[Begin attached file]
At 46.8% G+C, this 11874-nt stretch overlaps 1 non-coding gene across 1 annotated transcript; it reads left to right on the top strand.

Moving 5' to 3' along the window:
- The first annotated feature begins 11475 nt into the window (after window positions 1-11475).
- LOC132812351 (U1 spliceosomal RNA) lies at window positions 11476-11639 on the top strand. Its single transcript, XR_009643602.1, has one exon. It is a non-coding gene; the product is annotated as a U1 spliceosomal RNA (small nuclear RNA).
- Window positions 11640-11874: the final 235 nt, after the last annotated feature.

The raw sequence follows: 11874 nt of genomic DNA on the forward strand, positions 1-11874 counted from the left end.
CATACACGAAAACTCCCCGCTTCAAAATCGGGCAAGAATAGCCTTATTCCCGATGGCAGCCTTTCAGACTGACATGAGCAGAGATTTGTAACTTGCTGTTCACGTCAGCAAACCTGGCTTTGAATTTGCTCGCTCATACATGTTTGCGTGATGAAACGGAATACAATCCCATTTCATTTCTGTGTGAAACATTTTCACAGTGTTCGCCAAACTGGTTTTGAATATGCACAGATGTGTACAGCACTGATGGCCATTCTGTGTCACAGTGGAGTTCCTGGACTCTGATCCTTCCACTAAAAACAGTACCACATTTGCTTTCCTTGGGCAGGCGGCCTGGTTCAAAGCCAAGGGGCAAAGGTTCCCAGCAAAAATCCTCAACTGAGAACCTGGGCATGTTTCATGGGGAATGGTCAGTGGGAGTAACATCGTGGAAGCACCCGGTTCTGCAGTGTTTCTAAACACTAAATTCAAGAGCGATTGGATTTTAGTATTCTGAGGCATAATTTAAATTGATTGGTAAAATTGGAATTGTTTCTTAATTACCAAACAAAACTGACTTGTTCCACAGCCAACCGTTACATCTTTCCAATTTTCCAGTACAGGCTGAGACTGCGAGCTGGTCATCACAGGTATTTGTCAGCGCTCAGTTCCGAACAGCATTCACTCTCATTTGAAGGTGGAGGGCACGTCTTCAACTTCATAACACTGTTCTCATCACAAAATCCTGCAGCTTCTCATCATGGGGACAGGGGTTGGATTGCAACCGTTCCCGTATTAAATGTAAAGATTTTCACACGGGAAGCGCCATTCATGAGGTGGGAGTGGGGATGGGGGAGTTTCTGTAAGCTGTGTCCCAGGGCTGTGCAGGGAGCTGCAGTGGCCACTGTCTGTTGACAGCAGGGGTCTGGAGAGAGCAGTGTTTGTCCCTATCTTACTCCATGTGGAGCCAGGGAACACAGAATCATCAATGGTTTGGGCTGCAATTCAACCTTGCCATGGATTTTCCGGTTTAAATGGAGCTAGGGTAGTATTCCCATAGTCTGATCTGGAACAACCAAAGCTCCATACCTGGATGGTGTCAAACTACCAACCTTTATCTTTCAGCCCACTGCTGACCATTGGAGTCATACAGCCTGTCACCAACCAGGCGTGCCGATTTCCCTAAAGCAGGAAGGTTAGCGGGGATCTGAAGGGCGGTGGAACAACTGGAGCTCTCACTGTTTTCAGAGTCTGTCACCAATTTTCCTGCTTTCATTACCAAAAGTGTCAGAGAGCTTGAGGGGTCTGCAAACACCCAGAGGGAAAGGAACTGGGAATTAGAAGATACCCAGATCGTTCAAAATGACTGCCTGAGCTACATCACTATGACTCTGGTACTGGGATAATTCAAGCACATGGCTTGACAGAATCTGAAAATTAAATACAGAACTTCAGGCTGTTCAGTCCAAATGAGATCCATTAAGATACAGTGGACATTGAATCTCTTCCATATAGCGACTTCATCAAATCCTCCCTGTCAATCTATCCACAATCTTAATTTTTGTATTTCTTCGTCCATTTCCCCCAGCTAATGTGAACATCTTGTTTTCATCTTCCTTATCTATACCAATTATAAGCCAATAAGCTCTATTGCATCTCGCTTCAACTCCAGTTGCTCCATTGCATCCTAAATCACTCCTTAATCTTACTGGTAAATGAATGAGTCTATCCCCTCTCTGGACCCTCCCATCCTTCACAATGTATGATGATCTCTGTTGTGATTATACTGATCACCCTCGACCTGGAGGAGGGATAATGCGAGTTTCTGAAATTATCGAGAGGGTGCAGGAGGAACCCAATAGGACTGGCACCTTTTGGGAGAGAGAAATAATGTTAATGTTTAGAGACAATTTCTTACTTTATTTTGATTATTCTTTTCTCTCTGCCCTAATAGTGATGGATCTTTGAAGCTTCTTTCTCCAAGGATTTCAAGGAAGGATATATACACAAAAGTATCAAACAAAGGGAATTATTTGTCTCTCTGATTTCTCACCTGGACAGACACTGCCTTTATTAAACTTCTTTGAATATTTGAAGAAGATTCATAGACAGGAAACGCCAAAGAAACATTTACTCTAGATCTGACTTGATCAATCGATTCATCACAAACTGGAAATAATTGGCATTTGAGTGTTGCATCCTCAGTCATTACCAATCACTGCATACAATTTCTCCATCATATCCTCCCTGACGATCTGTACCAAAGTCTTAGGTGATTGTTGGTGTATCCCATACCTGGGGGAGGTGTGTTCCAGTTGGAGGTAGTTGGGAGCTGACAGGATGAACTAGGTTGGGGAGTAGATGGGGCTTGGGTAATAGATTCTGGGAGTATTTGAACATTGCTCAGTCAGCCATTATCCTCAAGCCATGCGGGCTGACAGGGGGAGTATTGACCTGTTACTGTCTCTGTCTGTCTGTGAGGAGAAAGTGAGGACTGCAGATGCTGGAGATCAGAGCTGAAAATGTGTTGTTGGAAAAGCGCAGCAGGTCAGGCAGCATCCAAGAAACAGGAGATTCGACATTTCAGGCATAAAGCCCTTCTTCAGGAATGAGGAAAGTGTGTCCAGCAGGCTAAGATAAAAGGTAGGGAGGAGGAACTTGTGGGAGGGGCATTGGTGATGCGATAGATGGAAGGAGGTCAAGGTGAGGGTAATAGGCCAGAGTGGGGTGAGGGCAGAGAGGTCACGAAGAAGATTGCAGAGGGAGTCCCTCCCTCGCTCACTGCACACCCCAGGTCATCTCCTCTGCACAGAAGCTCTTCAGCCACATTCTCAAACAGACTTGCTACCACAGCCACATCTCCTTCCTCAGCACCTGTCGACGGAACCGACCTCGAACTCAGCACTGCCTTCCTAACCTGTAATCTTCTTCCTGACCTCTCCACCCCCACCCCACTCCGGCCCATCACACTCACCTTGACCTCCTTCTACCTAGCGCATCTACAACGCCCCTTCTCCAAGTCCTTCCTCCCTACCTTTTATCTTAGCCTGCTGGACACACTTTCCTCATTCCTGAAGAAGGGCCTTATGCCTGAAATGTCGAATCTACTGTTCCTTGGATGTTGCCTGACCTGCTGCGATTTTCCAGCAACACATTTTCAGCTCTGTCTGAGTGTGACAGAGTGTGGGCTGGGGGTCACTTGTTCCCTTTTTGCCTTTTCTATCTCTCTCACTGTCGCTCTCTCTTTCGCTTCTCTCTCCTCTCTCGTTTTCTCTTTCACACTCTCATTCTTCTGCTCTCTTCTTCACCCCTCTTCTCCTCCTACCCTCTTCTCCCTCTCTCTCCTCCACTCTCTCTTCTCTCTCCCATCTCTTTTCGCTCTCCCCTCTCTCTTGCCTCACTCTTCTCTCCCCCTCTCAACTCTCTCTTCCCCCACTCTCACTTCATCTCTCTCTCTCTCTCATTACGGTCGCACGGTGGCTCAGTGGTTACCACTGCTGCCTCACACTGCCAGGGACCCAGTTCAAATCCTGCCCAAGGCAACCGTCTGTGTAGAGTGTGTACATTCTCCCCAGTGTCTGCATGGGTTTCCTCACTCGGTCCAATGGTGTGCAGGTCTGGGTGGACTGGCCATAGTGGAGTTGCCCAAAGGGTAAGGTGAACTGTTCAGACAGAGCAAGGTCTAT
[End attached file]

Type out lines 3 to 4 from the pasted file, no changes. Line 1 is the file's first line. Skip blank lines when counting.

- The first annotated feature begins 11475 nt into the window (after window positions 1-11475).
- LOC132812351 (U1 spliceosomal RNA) lies at window positions 11476-11639 on the top strand. Its single transcript, XR_009643602.1, has one exon. It is a non-coding gene; the product is annotated as a U1 spliceosomal RNA (small nuclear RNA).